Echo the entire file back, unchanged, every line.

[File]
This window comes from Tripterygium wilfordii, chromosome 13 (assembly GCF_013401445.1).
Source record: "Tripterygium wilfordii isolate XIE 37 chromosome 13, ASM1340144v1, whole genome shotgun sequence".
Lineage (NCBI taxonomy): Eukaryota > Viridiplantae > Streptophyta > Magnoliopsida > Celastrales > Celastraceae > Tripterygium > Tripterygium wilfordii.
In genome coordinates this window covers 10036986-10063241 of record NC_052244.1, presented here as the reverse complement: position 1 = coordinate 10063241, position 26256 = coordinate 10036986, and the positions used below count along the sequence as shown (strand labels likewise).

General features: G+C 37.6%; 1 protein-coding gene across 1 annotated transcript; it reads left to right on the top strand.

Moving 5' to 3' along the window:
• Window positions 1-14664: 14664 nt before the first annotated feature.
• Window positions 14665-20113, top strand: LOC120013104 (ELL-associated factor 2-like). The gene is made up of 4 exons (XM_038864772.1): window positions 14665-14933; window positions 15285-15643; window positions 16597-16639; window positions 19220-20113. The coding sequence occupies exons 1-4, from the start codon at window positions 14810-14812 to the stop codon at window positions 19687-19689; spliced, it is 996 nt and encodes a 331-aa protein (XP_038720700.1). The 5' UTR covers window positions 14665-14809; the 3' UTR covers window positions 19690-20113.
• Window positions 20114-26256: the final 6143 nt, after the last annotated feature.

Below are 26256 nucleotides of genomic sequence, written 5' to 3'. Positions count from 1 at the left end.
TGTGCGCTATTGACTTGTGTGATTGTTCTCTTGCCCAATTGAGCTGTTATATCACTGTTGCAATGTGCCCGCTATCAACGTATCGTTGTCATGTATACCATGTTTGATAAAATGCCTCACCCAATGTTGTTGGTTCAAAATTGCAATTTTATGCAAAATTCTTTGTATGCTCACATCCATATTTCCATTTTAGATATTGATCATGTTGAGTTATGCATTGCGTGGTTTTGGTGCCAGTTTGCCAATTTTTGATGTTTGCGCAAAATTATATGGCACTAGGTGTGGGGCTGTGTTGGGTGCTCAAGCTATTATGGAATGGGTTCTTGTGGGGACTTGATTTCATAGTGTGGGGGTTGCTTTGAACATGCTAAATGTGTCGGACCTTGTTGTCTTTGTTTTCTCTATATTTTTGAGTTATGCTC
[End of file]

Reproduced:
This window comes from Tripterygium wilfordii, chromosome 13 (assembly GCF_013401445.1).
Source record: "Tripterygium wilfordii isolate XIE 37 chromosome 13, ASM1340144v1, whole genome shotgun sequence".
Lineage (NCBI taxonomy): Eukaryota > Viridiplantae > Streptophyta > Magnoliopsida > Celastrales > Celastraceae > Tripterygium > Tripterygium wilfordii.
In genome coordinates this window covers 10036986-10063241 of record NC_052244.1, presented here as the reverse complement: position 1 = coordinate 10063241, position 26256 = coordinate 10036986, and the positions used below count along the sequence as shown (strand labels likewise).

General features: G+C 37.6%; 1 protein-coding gene across 1 annotated transcript; it reads left to right on the top strand.

Moving 5' to 3' along the window:
• Window positions 1-14664: 14664 nt before the first annotated feature.
• Window positions 14665-20113, top strand: LOC120013104 (ELL-associated factor 2-like). The gene is made up of 4 exons (XM_038864772.1): window positions 14665-14933; window positions 15285-15643; window positions 16597-16639; window positions 19220-20113. The coding sequence occupies exons 1-4, from the start codon at window positions 14810-14812 to the stop codon at window positions 19687-19689; spliced, it is 996 nt and encodes a 331-aa protein (XP_038720700.1). The 5' UTR covers window positions 14665-14809; the 3' UTR covers window positions 19690-20113.
• Window positions 20114-26256: the final 6143 nt, after the last annotated feature.

Below are 26256 nucleotides of genomic sequence, written 5' to 3'. Positions count from 1 at the left end.
TGTGCGCTATTGACTTGTGTGATTGTTCTCTTGCCCAATTGAGCTGTTATATCACTGTTGCAATGTGCCCGCTATCAACGTATCGTTGTCATGTATACCATGTTTGATAAAATGCCTCACCCAATGTTGTTGGTTCAAAATTGCAATTTTATGCAAAATTCTTTGTATGCTCACATCCATATTTCCATTTTAGATATTGATCATGTTGAGTTATGCATTGCGTGGTTTTGGTGCCAGTTTGCCAATTTTTGATGTTTGCGCAAAATTATATGGCACTAGGTGTGGGGCTGTGTTGGGTGCTCAAGCTATTATGGAATGGGTTCTTGTGGGGACTTGATTTCATAGTGTGGGGGTTGCTTTGAACATGCTAAATGTGTCGGACCTTGTTGTCTTTGTTTTCTCTATATTTTTGAGTTATGCTC